Another student reported that someone had written, “Go home,” on their door.
Unfortunately, there has also been an increase in more serious crimes. Many students reported tire slashing incidents. This could end up costing the victim anywhere from $85 to $325, taking into account tire replacement and towing costs.
Another student wrote, “My mom is Chinese, and there have been a lot of incidents in America about Asian-Americans being killed. I now do not feel safe letting my mom go outside alone.”
With the increase in the number and seriousness of these hate crimes, one can’t help but wonder if the cause goes deeper than the fact that the Coronavirus originated in China. Some people believe that these anti-Asian sentiments were fueled by past President Donald Trump when he used terms such as the “Chinese-virus,” and the “Kung-flu.” Other students attribute it to racist beliefs towards Asian-Americans that have been around for years.
They wrote, “I think that there has been a lot of casually anti-Asian sentiment in the U.S. for a long time. However, because COVID-19 was reported to have originated in China, I think a lot of people felt “justified” in expressing that racism. People who say casually offensive things only fuel people who are more extreme, like those who have assaulted Asian-Americans during the pandemic.”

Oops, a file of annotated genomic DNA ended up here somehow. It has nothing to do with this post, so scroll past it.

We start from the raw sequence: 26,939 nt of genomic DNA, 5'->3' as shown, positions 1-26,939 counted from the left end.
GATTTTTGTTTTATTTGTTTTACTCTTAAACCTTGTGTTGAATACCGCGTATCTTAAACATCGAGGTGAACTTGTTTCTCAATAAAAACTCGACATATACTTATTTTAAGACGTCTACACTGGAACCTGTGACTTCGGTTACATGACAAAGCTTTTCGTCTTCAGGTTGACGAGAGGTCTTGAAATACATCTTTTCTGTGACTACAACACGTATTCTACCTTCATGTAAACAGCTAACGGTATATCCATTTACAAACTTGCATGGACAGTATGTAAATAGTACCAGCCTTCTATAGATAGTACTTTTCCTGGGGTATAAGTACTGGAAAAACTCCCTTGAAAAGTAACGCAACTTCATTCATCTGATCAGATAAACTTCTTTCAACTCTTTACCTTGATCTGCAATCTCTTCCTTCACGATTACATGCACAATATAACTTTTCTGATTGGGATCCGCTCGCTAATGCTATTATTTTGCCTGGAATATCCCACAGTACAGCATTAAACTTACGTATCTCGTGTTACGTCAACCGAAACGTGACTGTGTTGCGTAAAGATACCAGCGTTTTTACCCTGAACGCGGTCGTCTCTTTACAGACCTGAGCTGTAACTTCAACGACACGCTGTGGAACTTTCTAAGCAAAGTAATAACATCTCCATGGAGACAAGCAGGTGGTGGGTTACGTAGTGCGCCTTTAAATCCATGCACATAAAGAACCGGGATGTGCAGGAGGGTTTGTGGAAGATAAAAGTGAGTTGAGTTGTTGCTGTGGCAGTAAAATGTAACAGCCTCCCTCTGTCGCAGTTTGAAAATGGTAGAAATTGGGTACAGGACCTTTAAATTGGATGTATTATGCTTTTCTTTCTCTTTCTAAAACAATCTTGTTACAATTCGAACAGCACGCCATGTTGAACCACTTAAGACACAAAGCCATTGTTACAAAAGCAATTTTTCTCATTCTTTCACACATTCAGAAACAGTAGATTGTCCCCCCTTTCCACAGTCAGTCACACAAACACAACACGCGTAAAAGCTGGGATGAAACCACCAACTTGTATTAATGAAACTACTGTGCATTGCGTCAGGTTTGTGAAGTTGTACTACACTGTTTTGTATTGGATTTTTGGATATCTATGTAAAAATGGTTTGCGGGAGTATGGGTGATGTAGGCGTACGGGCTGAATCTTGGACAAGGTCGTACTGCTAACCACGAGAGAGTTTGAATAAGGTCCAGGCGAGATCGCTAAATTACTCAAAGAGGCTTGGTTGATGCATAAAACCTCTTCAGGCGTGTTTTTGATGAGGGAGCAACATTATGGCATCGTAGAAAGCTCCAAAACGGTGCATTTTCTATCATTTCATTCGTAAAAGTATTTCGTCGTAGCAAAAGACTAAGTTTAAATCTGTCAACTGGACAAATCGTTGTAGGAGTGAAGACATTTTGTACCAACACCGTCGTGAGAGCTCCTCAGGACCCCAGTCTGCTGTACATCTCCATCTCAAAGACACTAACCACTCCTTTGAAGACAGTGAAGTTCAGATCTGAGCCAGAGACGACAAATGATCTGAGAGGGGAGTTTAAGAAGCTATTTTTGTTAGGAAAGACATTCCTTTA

Other students believe it’s because people just need someone to blame. “People are scared of the world and they want someone to blame for their issues,” one student wrote.
Due to the severity of this issue, many people are searching for a solution. Unfortunately, one is not easily attainable. Some are advocating to lower the bar for hate-crime charges, toughen the penalty, and increase investigation towards attacks against Asian-Americans. However, others argue that this will disproportionately harm the Black and Latino communities due to their history of being victims of aggressive policing. Many students at Fargo North expressed hopelessness towards this situation, arguing that there is not much that can be done.
“I’ll be blunt, there is very little (if anything) that can be done to completely stop Asian hate. The history of America is also a history of hate against anyone that doesn’t fit a certain profile,” one student wrote.
However, they did end with the suggestion that greater education would be beneficial.